RATING: 4.5 OUT OF 5 STARS
“Keep this, remember it as great.”
These are the words of Paul McCartney at the beginning of Peter Jackson’s short film about the Beatles’ final song, Now And Then.
He wasn’t specifically talking about John Lennon’s 1978 demo, which has finally surfaced with great flourishes from Macca, George Harrison and Ringo Starr.
But he could have been, such is the emotional appeal of the Fab Four’s last hurrah.
It’s not in the same league as “Strawberry Fields Forever” or “Hey Jude” or their greatest song in my opinion “A Day In The Life”, but that’s not the point.
Now And Then is a wounded ballad whose lyrics reveal Lennon’s softer side from his years of domestic bliss in New York with Yoko and his young son Sean, just before his life was so cruelly taken away.
But for those of us to whom the Beatles mean so much, it’s a moving four minutes and eight seconds to hear the other three bring his title to life, in what Macca calls “Beatley.”
In the film Sir Paul says: “All these memories are coming back.
“My God, how lucky I was to have these men in my life, to work so closely with them and to create such a work of music.
“To still be working on Beatles music in 2023… wow!
“It’s probably the last Beatles song and we all played it, so it’s a real Beatles recording.”
As for Ringo, he reiterates that it’s “as close as we’ll ever get to having him (John) back in the room.”
The refrain “Now and then, I miss you/Oh, now and then, I want you to be there for me” doesn’t require a huge leap of faith to imagine that it could be about the four likely boys from Liverpool, the 1970s breakup ways went.
The song comes from the same cassette of demos marked “For Paul” that also spawned “Free As A Bird” and “Real Love.”
These two works, with additions from the surviving Beatles, were released as singles in 1995 to promote the three anthology volumes, but the technology was not available to complete this third composition to a sufficiently high standard.
Using AI wizardry first used by Lord of the Rings director Jackson for the amazing Get Back film and later by producer Giles Martin for the Revolver album remaster, Lennon’s high-pitched vocals come through Crystal clear.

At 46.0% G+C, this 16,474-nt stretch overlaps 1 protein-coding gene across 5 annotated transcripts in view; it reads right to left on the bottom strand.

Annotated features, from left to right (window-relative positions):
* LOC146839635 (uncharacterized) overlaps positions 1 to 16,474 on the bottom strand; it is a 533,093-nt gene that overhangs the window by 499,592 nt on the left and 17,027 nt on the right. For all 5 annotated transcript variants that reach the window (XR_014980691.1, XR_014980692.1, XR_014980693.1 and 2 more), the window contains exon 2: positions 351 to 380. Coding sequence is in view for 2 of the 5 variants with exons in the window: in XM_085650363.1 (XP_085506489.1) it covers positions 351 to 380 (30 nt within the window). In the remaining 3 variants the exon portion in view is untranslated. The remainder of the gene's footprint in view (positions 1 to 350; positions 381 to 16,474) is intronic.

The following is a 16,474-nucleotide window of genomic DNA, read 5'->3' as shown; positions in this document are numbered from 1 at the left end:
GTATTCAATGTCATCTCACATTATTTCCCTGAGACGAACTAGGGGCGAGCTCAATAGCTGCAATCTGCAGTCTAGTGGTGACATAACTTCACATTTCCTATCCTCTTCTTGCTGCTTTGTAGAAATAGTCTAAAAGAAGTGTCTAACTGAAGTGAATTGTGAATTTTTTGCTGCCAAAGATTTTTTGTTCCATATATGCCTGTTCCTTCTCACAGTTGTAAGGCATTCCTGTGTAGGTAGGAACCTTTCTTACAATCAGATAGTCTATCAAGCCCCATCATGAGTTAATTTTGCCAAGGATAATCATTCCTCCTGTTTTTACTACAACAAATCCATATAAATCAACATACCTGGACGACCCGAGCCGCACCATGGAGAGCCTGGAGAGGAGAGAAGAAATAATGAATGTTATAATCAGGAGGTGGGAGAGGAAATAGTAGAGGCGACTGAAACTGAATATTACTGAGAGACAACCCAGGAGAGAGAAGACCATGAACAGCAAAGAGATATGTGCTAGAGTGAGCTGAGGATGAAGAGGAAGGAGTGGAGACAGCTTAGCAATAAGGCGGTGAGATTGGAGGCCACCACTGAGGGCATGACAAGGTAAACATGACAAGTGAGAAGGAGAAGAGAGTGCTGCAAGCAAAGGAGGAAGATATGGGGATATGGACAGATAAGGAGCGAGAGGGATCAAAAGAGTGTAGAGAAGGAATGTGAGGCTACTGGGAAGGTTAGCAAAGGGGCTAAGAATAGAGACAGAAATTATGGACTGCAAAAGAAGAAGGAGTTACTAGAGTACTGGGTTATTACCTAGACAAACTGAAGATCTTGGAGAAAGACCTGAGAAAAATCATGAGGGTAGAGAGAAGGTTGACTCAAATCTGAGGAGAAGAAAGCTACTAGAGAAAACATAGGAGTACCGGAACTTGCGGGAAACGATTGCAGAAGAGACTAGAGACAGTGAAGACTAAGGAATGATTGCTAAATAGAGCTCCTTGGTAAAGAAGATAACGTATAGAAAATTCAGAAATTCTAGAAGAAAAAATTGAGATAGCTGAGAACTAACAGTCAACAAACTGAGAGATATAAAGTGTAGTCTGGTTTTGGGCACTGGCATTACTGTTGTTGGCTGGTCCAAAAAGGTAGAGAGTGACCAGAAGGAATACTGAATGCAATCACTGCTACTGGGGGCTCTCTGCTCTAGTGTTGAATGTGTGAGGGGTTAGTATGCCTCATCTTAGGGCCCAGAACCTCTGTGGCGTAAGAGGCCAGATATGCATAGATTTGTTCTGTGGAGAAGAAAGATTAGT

McCartney explains the problems they faced in the mid-nineties: “Every time I wanted a little more of John’s voice, that piano would come through and spoil the picture.
“I think we ran out of energy and time a little bit and thought, ‘Well, I don’t know.’ Maybe we’ll leave this one here.
From the way he talks about “Now And Then,” you can tell it means so much to the 81-year-old Macca on a deep and personal level.
He wanted The Beatles to continue more than anyone else and is clearly the driving force behind this project.
“It was just sitting in a cupboard and then in 2001 we lost George, which kind of took the wind out of our sails,” he adds.
“It took almost a quarter of a century until we waited for the right moment to tackle Now And Then again.”
So we have new guitar, bass and vocal harmony parts from Paul, including a Harrison-style guitar solo, new drums from Ringo and George’s rhythm guitar from the 1994 session.
McCartney wonders if Lennon would have agreed.
“Let’s say I could have asked John, ‘Hey John, would you like us to finish your last song?’.
“I’m telling you, I know the answer would be ‘Yes!’ been. He would have liked that.”
Now And Then features tasteful orchestrations, which is nothing new considering many of the band’s classic songs feature strings.
McCartney says: “I had vaguely thought that strings might be a good thing.
“The Beatles did a lot of string music, you know, Strawberry Fields, Yesterday, I Am The Walrus.
“Giles (Martin) made an agreement like Giles’ father (George) would have done before.
“We had to put the music in the stands for the musicians, but we couldn’t tell them it was a new Beatles song.”
“It was all a bit quiet. We acted like it was mine.”
Of course it’s sad to think this is the last Beatles song, but who would have thought Britain’s biggest pop export would be releasing new music in 2023?
Read more on the Irish Sun
Fittingly, the single “Now And Then” is accompanied by a recent remaster of the song that started the revolution, their very first single from October 1962, “Love Me Do.”
More than 60 years later, we still love them. This is what we do!